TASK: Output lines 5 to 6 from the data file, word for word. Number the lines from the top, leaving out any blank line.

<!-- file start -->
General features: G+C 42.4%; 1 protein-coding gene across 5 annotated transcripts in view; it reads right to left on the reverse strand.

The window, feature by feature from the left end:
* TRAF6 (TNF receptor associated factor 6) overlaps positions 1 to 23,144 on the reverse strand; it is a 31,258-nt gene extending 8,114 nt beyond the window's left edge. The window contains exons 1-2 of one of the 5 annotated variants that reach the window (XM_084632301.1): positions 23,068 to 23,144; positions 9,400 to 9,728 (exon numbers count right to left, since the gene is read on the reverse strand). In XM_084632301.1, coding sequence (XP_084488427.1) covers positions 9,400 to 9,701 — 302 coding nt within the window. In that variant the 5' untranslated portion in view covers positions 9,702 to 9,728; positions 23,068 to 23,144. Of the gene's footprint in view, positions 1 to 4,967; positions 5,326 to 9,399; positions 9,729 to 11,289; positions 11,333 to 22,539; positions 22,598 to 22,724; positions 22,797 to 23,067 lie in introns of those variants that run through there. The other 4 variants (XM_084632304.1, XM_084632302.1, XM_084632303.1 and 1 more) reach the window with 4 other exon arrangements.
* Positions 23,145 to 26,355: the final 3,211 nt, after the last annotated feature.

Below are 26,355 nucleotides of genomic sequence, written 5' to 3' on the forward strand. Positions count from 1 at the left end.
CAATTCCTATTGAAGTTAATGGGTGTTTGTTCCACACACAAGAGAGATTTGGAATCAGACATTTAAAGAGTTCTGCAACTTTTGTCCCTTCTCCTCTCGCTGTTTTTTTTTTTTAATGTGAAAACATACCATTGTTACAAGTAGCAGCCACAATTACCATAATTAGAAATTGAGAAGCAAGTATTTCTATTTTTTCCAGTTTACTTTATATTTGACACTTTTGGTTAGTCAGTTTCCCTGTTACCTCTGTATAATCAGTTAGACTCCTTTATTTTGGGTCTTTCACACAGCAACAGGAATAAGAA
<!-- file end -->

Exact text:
Below are 26,355 nucleotides of genomic sequence, written 5' to 3' on the forward strand. Positions count from 1 at the left end.
CAATTCCTATTGAAGTTAATGGGTGTTTGTTCCACACACAAGAGAGATTTGGAATCAGACATTTAAAGAGTTCTGCAACTTTTGTCCCTTCTCCTCTCGCTGTTTTTTTTTTTTAATGTGAAAACATACCATTGTTACAAGTAGCAGCCACAATTACCATAATTAGAAATTGAGAAGCAAGTATTTCTATTTTTTCCAGTTTACTTTATATTTGACACTTTTGGTTAGTCAGTTTCCCTGTTACCTCTGTATAATCAGTTAGACTCCTTTATTTTGGGTCTTTCACACAGCAACAGGAATAAGAA